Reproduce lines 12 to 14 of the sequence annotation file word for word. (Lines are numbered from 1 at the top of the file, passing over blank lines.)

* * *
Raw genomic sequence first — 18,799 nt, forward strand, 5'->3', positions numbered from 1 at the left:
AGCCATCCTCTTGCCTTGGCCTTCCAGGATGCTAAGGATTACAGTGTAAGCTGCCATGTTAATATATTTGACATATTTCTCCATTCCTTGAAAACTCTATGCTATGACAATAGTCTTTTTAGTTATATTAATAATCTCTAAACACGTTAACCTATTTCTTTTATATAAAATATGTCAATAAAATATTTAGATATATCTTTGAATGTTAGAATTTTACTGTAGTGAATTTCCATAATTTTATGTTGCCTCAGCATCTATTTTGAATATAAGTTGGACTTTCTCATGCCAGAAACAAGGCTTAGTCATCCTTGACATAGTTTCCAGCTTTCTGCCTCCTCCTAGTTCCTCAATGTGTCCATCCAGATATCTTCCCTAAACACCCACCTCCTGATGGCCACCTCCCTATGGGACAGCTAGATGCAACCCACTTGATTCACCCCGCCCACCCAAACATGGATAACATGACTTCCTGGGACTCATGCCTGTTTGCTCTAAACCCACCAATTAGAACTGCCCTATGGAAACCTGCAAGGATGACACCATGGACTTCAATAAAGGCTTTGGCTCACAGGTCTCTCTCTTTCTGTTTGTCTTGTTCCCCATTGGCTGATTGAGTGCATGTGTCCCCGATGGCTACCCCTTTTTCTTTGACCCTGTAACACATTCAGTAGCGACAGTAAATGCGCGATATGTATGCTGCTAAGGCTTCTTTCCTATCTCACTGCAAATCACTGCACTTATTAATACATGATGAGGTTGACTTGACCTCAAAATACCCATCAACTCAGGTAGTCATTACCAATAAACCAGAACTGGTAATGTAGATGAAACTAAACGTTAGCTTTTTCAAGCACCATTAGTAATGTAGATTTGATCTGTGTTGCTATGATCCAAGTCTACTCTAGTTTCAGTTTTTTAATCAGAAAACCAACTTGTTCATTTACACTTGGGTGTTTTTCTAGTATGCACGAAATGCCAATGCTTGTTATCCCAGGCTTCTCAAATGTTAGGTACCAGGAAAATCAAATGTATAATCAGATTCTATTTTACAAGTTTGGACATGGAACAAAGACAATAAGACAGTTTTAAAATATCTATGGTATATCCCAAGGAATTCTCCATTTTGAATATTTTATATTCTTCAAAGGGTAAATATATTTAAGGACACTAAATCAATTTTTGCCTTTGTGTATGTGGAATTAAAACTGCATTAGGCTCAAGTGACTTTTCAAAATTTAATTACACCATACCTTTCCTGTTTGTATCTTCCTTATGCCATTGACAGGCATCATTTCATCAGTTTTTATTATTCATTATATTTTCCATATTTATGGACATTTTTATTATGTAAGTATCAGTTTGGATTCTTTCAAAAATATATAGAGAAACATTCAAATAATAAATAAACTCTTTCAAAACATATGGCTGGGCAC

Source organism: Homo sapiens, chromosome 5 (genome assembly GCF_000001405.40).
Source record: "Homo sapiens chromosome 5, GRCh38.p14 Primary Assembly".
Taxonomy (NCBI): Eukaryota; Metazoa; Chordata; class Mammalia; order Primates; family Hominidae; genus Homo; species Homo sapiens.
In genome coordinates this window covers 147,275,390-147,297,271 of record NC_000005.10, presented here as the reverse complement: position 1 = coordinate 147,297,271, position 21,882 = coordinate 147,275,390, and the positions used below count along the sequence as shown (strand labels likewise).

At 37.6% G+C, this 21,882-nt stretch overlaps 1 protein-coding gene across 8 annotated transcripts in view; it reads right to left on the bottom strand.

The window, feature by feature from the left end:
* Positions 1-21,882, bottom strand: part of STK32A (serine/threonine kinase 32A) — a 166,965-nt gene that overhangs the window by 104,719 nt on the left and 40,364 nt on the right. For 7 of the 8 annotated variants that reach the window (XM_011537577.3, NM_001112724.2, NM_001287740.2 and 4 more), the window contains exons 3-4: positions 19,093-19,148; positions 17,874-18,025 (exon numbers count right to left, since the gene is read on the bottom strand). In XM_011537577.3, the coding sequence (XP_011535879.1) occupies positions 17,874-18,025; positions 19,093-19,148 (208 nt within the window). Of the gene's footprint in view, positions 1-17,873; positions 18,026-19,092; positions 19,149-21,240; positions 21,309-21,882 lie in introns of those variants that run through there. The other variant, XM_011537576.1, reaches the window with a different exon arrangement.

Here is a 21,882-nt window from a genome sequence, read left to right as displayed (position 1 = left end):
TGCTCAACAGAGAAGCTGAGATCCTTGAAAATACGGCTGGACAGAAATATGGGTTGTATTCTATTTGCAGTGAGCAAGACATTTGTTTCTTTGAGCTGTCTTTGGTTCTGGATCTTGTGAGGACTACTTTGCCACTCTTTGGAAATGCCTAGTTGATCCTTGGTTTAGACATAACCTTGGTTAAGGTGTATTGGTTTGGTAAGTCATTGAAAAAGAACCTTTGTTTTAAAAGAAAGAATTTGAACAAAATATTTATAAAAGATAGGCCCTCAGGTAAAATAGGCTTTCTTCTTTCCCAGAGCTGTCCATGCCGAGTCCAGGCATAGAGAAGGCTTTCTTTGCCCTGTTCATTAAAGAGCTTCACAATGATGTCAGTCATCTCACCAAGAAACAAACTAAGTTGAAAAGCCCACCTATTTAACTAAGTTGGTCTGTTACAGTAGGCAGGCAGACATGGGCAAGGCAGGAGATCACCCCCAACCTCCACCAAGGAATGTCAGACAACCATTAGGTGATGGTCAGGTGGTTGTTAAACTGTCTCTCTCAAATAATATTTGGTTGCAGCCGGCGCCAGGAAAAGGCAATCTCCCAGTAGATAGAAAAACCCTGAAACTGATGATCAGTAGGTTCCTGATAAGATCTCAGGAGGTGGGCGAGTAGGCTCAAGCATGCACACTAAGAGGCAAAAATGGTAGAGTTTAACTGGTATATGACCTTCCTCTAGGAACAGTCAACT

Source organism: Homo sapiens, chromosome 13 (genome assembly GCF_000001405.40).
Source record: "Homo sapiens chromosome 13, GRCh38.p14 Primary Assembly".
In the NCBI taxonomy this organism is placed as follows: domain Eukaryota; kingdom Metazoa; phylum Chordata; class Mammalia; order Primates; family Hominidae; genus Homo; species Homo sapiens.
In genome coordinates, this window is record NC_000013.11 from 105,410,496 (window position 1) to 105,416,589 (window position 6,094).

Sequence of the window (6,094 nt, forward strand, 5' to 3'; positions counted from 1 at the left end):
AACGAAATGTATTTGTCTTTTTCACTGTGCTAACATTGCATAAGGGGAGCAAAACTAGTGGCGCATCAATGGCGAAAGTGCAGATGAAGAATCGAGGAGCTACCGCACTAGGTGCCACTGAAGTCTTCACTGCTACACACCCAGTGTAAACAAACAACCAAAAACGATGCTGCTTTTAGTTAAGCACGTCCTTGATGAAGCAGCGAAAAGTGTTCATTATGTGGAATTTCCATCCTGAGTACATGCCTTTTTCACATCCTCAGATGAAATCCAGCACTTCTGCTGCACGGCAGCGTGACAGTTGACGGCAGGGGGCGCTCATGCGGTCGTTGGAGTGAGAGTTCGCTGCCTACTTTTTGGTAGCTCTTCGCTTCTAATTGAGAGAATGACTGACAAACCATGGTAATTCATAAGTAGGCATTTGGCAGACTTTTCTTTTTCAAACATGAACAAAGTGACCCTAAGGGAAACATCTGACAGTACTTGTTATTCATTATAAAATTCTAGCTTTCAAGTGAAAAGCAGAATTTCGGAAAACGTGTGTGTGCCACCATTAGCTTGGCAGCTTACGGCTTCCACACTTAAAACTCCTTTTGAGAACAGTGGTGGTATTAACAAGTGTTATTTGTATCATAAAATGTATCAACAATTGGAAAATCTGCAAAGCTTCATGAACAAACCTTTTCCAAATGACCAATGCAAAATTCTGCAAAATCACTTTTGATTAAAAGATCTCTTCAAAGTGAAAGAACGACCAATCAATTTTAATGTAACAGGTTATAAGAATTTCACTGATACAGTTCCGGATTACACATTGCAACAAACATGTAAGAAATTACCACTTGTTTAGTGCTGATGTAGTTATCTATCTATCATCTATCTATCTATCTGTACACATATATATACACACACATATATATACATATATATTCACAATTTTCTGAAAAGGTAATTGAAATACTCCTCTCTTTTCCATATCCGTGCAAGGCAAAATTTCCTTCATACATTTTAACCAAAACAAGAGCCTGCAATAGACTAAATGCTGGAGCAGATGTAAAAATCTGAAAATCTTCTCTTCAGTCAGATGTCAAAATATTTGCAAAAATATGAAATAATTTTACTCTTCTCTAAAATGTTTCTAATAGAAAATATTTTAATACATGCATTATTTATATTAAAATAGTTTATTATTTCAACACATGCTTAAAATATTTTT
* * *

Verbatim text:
Source organism: Homo sapiens, chromosome 13 (genome assembly GCF_000001405.40).
Source record: "Homo sapiens chromosome 13, GRCh38.p14 Primary Assembly".
In the NCBI taxonomy this organism is placed as follows: domain Eukaryota; kingdom Metazoa; phylum Chordata; class Mammalia; order Primates; family Hominidae; genus Homo; species Homo sapiens.